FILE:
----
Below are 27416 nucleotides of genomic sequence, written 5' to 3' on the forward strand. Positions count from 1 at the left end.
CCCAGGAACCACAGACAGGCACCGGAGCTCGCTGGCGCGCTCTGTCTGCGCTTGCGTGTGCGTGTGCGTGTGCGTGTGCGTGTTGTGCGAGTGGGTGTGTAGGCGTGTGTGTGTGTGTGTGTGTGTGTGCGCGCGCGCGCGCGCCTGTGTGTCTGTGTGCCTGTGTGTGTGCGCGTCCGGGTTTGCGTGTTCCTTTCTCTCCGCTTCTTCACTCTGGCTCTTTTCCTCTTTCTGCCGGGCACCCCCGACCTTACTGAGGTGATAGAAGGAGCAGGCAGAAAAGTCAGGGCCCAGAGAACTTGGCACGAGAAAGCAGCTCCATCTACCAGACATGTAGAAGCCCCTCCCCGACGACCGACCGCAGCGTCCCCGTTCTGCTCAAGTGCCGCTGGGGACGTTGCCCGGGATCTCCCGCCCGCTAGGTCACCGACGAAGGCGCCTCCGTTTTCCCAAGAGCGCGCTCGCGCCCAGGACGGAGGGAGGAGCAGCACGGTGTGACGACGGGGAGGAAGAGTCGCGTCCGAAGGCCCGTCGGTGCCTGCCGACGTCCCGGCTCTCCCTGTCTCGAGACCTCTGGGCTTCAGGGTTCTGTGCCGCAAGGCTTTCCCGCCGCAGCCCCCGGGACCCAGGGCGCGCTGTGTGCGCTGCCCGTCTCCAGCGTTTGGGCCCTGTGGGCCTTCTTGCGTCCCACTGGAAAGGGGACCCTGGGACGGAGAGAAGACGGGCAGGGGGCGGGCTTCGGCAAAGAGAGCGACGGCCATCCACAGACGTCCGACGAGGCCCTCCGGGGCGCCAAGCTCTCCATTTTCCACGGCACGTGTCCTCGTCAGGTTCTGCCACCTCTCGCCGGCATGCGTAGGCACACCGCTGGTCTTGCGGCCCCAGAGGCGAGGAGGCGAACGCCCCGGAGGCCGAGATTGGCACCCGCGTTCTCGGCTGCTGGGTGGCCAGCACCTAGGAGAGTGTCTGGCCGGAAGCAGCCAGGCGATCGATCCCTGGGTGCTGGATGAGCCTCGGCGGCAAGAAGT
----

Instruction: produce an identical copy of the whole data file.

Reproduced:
Below are 27416 nucleotides of genomic sequence, written 5' to 3' on the forward strand. Positions count from 1 at the left end.
CCCAGGAACCACAGACAGGCACCGGAGCTCGCTGGCGCGCTCTGTCTGCGCTTGCGTGTGCGTGTGCGTGTGCGTGTGCGTGTTGTGCGAGTGGGTGTGTAGGCGTGTGTGTGTGTGTGTGTGTGTGTGCGCGCGCGCGCGCGCCTGTGTGTCTGTGTGCCTGTGTGTGTGCGCGTCCGGGTTTGCGTGTTCCTTTCTCTCCGCTTCTTCACTCTGGCTCTTTTCCTCTTTCTGCCGGGCACCCCCGACCTTACTGAGGTGATAGAAGGAGCAGGCAGAAAAGTCAGGGCCCAGAGAACTTGGCACGAGAAAGCAGCTCCATCTACCAGACATGTAGAAGCCCCTCCCCGACGACCGACCGCAGCGTCCCCGTTCTGCTCAAGTGCCGCTGGGGACGTTGCCCGGGATCTCCCGCCCGCTAGGTCACCGACGAAGGCGCCTCCGTTTTCCCAAGAGCGCGCTCGCGCCCAGGACGGAGGGAGGAGCAGCACGGTGTGACGACGGGGAGGAAGAGTCGCGTCCGAAGGCCCGTCGGTGCCTGCCGACGTCCCGGCTCTCCCTGTCTCGAGACCTCTGGGCTTCAGGGTTCTGTGCCGCAAGGCTTTCCCGCCGCAGCCCCCGGGACCCAGGGCGCGCTGTGTGCGCTGCCCGTCTCCAGCGTTTGGGCCCTGTGGGCCTTCTTGCGTCCCACTGGAAAGGGGACCCTGGGACGGAGAGAAGACGGGCAGGGGGCGGGCTTCGGCAAAGAGAGCGACGGCCATCCACAGACGTCCGACGAGGCCCTCCGGGGCGCCAAGCTCTCCATTTTCCACGGCACGTGTCCTCGTCAGGTTCTGCCACCTCTCGCCGGCATGCGTAGGCACACCGCTGGTCTTGCGGCCCCAGAGGCGAGGAGGCGAACGCCCCGGAGGCCGAGATTGGCACCCGCGTTCTCGGCTGCTGGGTGGCCAGCACCTAGGAGAGTGTCTGGCCGGAAGCAGCCAGGCGATCGATCCCTGGGTGCTGGATGAGCCTCGGCGGCAAGAAGT